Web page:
Sunday, June 26, 2011

An-Nahar Newspaper: One Good Coincidence

[Administrator's Note: Octavia is now writing articles for An-Nahar Newspaper each week and we will provide them here after they are printed.]

When a coincidence is better than a thousand dates

Three Maronites came to Jounieh Saturday night to enjoy a concert. Each of them sat under the watchful eye and wide embrace of Harissa’s Lady of Lebanon, in the vicinity of the Maronite Church’s headquarters, and listened. The spotlight was on someone other than them for a change. The night belonged to the art and talent of a true Lebanese and genuine star, Ms. Magida El Roumi.

Only Jounieh can offer this symbolic setting and so it did through its first annual International Festival that kicked off with the magical Magida Concert.

I was one of the thousands of the concert attendees and observed with great interest how Samir Geagea arrived first accompanied by his wife Sitrida without any fanfare. Shortly after Michel Aoun arrived with a sizeable security detail which left no doubt that the General is in the house. He then waved repeatedly to a cheering crowd of supporters before taking his seat in the audience. President Michel Sleiman’s arrival was officially announced through the microphone and generated the loudest and longest cheers. There were other dignitaries of course but my focus on these three is because of their varying roles and positions within Lebanon’s Maronite community. Especially interesting is the longtime rivalry and animosity in opinion and political position between Aoun and Geagea which many believe needs to be addressed and hopefully rectified once and for all.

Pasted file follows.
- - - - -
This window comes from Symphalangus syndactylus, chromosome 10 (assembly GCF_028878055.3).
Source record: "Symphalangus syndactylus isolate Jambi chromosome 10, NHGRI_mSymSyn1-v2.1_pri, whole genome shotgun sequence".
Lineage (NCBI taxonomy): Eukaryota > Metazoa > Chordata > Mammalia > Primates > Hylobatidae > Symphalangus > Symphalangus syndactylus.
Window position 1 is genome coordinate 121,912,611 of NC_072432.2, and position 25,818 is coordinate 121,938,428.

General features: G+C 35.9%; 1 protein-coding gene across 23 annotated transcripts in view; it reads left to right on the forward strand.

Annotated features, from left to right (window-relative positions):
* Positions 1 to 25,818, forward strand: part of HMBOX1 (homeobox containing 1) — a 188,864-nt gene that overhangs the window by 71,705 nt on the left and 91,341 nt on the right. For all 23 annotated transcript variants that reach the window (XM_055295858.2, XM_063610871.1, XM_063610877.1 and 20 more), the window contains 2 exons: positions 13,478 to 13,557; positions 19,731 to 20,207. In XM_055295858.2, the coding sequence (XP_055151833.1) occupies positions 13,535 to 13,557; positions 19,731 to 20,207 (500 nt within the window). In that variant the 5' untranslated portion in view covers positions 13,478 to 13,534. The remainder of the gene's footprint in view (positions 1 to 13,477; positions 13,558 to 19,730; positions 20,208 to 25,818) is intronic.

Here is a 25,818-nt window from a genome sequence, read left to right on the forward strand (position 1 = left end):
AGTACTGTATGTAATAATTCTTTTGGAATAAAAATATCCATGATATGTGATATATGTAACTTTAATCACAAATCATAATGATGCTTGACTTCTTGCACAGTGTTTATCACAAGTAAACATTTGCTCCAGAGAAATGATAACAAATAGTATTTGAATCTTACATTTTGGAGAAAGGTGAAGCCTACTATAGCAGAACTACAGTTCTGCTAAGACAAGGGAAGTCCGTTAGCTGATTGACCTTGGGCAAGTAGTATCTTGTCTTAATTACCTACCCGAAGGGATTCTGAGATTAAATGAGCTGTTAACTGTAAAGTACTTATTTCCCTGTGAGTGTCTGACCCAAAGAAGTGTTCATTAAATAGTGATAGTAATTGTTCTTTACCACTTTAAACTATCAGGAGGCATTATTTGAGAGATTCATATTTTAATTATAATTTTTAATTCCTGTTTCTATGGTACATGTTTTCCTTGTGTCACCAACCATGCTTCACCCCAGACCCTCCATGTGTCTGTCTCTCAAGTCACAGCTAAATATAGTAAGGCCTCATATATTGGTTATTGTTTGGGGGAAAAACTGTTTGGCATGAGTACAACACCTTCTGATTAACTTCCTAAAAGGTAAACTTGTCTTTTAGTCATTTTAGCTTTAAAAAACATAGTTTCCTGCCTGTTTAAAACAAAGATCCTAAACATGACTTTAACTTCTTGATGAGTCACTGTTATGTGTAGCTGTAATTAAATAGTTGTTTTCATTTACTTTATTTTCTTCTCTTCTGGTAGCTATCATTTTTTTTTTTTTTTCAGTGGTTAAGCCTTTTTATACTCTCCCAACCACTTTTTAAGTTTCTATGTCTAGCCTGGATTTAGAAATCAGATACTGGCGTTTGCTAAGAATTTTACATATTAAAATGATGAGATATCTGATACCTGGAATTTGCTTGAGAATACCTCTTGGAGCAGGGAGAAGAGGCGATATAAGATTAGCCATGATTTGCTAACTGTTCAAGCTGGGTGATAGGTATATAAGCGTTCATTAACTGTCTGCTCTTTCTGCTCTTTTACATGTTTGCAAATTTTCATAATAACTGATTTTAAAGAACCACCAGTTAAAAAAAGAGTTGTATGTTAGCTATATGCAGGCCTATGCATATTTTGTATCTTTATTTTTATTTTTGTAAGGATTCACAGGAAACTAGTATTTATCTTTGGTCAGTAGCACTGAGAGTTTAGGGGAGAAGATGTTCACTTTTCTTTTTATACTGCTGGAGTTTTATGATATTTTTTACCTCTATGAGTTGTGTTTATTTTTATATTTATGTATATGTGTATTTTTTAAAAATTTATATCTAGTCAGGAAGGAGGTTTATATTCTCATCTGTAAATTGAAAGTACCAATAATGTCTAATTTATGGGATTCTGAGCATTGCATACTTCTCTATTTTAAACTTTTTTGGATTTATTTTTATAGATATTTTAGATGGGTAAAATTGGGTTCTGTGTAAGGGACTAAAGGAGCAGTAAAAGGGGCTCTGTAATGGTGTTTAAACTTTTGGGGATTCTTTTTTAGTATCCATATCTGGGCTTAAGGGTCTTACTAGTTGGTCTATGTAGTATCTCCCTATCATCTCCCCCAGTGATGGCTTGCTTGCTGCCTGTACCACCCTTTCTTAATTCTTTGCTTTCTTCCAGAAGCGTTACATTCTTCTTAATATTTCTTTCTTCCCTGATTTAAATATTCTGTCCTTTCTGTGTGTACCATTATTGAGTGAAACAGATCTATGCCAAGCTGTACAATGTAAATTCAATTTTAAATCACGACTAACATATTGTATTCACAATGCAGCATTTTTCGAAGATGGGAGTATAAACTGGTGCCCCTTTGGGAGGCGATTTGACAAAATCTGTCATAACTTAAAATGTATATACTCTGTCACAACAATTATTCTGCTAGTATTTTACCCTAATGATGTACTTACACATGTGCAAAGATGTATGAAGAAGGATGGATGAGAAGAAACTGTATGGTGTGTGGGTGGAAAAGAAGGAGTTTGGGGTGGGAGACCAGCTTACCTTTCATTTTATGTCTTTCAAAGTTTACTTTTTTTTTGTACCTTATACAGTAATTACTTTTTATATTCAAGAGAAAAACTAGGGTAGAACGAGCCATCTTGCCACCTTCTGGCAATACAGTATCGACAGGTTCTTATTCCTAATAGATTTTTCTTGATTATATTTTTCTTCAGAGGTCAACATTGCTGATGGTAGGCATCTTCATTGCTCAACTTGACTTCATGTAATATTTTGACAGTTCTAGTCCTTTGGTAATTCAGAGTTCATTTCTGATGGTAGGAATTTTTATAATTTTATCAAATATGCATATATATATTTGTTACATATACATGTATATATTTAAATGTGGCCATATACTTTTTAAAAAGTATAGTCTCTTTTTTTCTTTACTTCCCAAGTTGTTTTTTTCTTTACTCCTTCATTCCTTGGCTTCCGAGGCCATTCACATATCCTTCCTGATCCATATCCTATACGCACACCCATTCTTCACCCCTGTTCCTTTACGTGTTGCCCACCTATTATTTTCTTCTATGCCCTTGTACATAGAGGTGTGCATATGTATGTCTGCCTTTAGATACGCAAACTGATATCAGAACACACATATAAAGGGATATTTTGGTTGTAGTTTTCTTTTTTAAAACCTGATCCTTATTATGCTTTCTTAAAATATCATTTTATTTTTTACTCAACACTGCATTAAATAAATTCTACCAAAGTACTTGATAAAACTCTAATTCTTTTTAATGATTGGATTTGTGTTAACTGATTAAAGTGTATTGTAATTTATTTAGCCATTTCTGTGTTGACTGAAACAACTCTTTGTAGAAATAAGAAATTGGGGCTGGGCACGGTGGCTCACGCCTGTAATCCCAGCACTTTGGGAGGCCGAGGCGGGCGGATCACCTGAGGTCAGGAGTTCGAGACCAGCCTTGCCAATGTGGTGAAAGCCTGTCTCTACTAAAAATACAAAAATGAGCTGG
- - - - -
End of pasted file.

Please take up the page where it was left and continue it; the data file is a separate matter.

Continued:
Magida said it best as she opened her concert. She welcomed the President of the Republic and expressed to her audience how honored she was to have them all attend “with the President at the head of the list.” She also used the opportunity to welcome “leaders of various political leanings.” Magida then concluded softly and eloquently, “I don’t think there is one Lebanese who is not happy to see you together.”

So there, in the heart of Jounieh, at the Fouad Chehab Stadium, rivals sat and listened to one song after another through the bejeweled voice and presence of one of Lebanon’s finest. Most of the songs Magida sang were from the 80’s very reminiscent of Lebanon’s war days. The lyrics had a different weight knowing that Geagea and Aoun were in the front row seats listening just like the rest of us to “Ya Beirut” and “Raje3 Yet3ammar Libnan.” They might have even hummed with us a tune or two.. Several people in the audience wiped off tears.. I also shed some at the memory of the suffering we endured during the war, a sad but hopeful memory those songs always bring back.

In a moment of reflection afterwards, I said a prayer to friends who are no longer with us and those who paid with their life and livelihood for those same leaders to prevail.. And I wondered how Aoun and Geagea must have reacted to the songs and whether they felt any remorse or guilt at all.

It wouldn’t be wrong if they felt guilty. Quite the opposite.. If they did, then Harissa would’ve performed a second miracle in one night. Having them sit quietly under its skies is one and remorse as the first step towards any true reconciliation is the second!

I know what you’re thinking.. That’s exactly why I called it a “miracle!”

View This Column In Arabic



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